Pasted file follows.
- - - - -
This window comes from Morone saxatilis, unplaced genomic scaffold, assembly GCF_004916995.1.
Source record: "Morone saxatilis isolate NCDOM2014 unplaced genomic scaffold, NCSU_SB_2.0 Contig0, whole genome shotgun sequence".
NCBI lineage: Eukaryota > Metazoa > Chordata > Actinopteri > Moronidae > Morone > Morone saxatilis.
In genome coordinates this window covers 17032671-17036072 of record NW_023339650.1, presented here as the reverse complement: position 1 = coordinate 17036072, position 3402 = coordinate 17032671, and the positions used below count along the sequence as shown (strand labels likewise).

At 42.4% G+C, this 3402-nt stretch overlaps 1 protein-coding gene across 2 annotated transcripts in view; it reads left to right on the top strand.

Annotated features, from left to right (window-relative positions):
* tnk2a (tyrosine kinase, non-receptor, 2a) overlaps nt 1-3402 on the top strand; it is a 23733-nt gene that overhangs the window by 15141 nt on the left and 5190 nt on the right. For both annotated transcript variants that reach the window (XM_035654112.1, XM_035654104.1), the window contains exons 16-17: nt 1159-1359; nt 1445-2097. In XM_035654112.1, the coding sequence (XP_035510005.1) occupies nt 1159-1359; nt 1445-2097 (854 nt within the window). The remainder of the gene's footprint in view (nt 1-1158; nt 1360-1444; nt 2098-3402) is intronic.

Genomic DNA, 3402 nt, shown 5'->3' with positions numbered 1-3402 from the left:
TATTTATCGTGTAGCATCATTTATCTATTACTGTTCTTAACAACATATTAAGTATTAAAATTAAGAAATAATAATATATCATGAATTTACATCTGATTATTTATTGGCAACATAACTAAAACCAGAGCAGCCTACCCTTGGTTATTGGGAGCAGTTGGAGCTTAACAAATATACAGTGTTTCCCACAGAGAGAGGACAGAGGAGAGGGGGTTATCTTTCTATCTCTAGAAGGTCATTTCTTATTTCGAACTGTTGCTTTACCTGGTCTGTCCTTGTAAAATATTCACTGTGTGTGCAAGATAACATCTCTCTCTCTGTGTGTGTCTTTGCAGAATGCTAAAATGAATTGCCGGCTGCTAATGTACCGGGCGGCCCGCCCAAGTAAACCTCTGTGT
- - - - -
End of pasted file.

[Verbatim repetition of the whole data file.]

This window comes from Morone saxatilis, unplaced genomic scaffold, assembly GCF_004916995.1.
Source record: "Morone saxatilis isolate NCDOM2014 unplaced genomic scaffold, NCSU_SB_2.0 Contig0, whole genome shotgun sequence".
NCBI lineage: Eukaryota > Metazoa > Chordata > Actinopteri > Moronidae > Morone > Morone saxatilis.
In genome coordinates this window covers 17032671-17036072 of record NW_023339650.1, presented here as the reverse complement: position 1 = coordinate 17036072, position 3402 = coordinate 17032671, and the positions used below count along the sequence as shown (strand labels likewise).

At 42.4% G+C, this 3402-nt stretch overlaps 1 protein-coding gene across 2 annotated transcripts in view; it reads left to right on the top strand.

Annotated features, from left to right (window-relative positions):
* tnk2a (tyrosine kinase, non-receptor, 2a) overlaps nt 1-3402 on the top strand; it is a 23733-nt gene that overhangs the window by 15141 nt on the left and 5190 nt on the right. For both annotated transcript variants that reach the window (XM_035654112.1, XM_035654104.1), the window contains exons 16-17: nt 1159-1359; nt 1445-2097. In XM_035654112.1, the coding sequence (XP_035510005.1) occupies nt 1159-1359; nt 1445-2097 (854 nt within the window). The remainder of the gene's footprint in view (nt 1-1158; nt 1360-1444; nt 2098-3402) is intronic.

Genomic DNA, 3402 nt, shown 5'->3' with positions numbered 1-3402 from the left:
TATTTATCGTGTAGCATCATTTATCTATTACTGTTCTTAACAACATATTAAGTATTAAAATTAAGAAATAATAATATATCATGAATTTACATCTGATTATTTATTGGCAACATAACTAAAACCAGAGCAGCCTACCCTTGGTTATTGGGAGCAGTTGGAGCTTAACAAATATACAGTGTTTCCCACAGAGAGAGGACAGAGGAGAGGGGGTTATCTTTCTATCTCTAGAAGGTCATTTCTTATTTCGAACTGTTGCTTTACCTGGTCTGTCCTTGTAAAATATTCACTGTGTGTGCAAGATAACATCTCTCTCTCTGTGTGTGTCTTTGCAGAATGCTAAAATGAATTGCCGGCTGCTAATGTACCGGGCGGCCCGCCCAAGTAAACCTCTGTGT